July/August 2021 Issue
Also in this issue: Wisconsin Supreme Court Holds DNR’s Broad Statutes Provide “Explicit” Authority to Take Challenged Actions; Dissent Decries “Calamitous Decision” | PSC Dismisses Complaint Challenging Extraterritorial Sewer Service “License Fee”
Supreme Court Signals that Government Agencies Should Be Very Wary of Denying Exceptions to Regulatory, Licensing and Contracting Requirements that Burden the Free Exercise of Religion
Richard L. Bolton | 07.23.21
The United States Supreme Court has made clear in two recent decisions that government agencies that regulate, license, or contract may not readily deny exceptions to their requirements that burden the free exercise of religion. Such requirements are subject to strict scrutiny. Under this standard of review, government agencies bear the burden of proving both that their regulations serve a compelling governmental interest and that their regulations are narrowly tailored. This is a very demanding standard.
In Fulton, et al v. City of Philadelphia, et al (June 17, 2021) (Fulton), the Supreme Court held that the City’s refusal to contract with a catholic foster care provider unless the provider certified same-sex couples as foster parents violated the Free Exercise Clause of the First Amendment to the United States Constitution. The Court rendered its decision on June 17, 2021, followed two weeks later by its decision in Amos Mast, et al v. Fillmore County, Minnesota, et al (July 2, 2021) (Mast). In Mast, the Court reversed a decision of the Court of Appeals of Minnesota that had upheld Fillmore County’s right to require an Amish community to install modern septic systems for the disposal of water used in dishwashing, laundry, and the like. The Supreme Court did not substantively rule on the merits in Mast, but remanded to the Minnesota Court of Appeals for reconsideration of its earlier decision in light of the Supreme Court’s decision in Fulton. The clear implication of the Court’s remand, made clear in Justice Gorsuch’s concurrence, is that the Minnesota Court did not appropriately consider the free exercise issue involved.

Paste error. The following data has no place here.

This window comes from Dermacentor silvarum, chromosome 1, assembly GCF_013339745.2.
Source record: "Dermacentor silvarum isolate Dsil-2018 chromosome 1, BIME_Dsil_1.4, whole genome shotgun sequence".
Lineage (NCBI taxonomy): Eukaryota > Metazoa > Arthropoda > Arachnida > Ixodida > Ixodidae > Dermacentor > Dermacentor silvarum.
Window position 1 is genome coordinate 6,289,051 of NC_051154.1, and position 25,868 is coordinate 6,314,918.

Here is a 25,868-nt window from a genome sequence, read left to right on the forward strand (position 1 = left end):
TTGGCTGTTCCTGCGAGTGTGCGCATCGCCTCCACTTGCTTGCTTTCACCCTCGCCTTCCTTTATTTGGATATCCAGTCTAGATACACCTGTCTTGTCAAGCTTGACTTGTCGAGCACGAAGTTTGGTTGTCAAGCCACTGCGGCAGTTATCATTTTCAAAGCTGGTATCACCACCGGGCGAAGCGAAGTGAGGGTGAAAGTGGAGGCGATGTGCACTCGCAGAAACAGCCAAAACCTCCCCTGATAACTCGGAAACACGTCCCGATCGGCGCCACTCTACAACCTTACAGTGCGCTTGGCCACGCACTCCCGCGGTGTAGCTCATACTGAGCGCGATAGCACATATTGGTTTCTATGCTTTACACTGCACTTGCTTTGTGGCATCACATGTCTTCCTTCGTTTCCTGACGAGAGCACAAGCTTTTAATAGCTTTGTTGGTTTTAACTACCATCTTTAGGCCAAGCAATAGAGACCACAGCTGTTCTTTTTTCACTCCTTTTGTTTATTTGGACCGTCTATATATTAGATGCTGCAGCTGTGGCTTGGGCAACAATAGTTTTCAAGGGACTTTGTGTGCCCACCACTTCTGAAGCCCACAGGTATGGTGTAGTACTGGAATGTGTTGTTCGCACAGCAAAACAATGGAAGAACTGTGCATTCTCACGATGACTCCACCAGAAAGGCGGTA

The Free Exercise Clause of the First Amendment prohibits government action that substantially burdens the free exercise of religion. The foster care provider in Fulton argued that its religious exercise was burdened by putting it to the choice of curtailing its mission or approving relationships inconsistent with its beliefs. The Supreme Court agreed with this analysis and proceeded to determine whether Philadelphia’s same-sex regulation violated the Constitution. In the final analysis, the Court unanimously concluded that Philadelphia’s requirement did not serve a compelling governmental interest and that its certification requirement was not narrowly tailored, i.e., the least restrictive means of furthering a compelling governmental interest.
The Supreme Court’s subsequent decision in Mast remanded with direction to the Minnesota Court of Appeals to reconsider its decision requiring religious objectors to install modern septic systems. The Supreme Court did not expressly direct the Minnesota Court of Appeals to change its earlier opinion, but the concurrence by Justice Gorsuch outlines a path of analysis strongly suggesting that the Amish group should not be required to install septic systems contrary to their religious views regarding modern technologies.